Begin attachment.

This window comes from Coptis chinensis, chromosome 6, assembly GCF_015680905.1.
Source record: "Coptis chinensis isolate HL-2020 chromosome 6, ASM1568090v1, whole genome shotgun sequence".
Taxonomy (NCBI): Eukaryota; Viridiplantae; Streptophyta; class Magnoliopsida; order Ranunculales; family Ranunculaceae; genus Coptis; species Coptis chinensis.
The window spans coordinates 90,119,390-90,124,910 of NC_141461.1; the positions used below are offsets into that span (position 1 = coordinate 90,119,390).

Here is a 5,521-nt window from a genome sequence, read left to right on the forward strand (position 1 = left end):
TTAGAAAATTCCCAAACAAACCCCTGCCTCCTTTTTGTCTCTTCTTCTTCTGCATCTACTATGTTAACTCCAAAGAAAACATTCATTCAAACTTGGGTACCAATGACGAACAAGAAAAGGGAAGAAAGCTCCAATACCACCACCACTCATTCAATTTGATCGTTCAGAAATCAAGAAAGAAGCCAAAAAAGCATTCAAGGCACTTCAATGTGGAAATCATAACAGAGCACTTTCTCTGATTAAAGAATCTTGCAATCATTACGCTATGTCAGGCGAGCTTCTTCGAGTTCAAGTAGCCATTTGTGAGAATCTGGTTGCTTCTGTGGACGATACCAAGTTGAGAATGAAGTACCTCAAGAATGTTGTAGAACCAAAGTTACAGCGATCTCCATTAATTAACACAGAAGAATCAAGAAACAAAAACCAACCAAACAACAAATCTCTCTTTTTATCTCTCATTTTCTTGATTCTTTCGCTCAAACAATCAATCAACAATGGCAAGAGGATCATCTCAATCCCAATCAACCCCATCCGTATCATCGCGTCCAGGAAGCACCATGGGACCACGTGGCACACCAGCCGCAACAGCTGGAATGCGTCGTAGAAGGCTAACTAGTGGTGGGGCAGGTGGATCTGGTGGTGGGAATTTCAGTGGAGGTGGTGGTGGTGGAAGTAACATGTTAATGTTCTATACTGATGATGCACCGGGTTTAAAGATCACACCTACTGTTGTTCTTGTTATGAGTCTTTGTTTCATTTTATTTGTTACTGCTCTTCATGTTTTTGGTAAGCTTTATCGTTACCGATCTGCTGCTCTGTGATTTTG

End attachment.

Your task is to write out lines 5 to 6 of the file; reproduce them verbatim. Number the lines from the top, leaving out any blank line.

Here is a 5,521-nt window from a genome sequence, read left to right on the forward strand (position 1 = left end):
TTAGAAAATTCCCAAACAAACCCCTGCCTCCTTTTTGTCTCTTCTTCTTCTGCATCTACTATGTTAACTCCAAAGAAAACATTCATTCAAACTTGGGTACCAATGACGAACAAGAAAAGGGAAGAAAGCTCCAATACCACCACCACTCATTCAATTTGATCGTTCAGAAATCAAGAAAGAAGCCAAAAAAGCATTCAAGGCACTTCAATGTGGAAATCATAACAGAGCACTTTCTCTGATTAAAGAATCTTGCAATCATTACGCTATGTCAGGCGAGCTTCTTCGAGTTCAAGTAGCCATTTGTGAGAATCTGGTTGCTTCTGTGGACGATACCAAGTTGAGAATGAAGTACCTCAAGAATGTTGTAGAACCAAAGTTACAGCGATCTCCATTAATTAACACAGAAGAATCAAGAAACAAAAACCAACCAAACAACAAATCTCTCTTTTTATCTCTCATTTTCTTGATTCTTTCGCTCAAACAATCAATCAACAATGGCAAGAGGATCATCTCAATCCCAATCAACCCCATCCGTATCATCGCGTCCAGGAAGCACCATGGGACCACGTGGCACACCAGCCGCAACAGCTGGAATGCGTCGTAGAAGGCTAACTAGTGGTGGGGCAGGTGGATCTGGTGGTGGGAATTTCAGTGGAGGTGGTGGTGGTGGAAGTAACATGTTAATGTTCTATACTGATGATGCACCGGGTTTAAAGATCACACCTACTGTTGTTCTTGTTATGAGTCTTTGTTTCATTTTATTTGTTACTGCTCTTCATGTTTTTGGTAAGCTTTATCGTTACCGATCTGCTGCTCTGTGATTTTG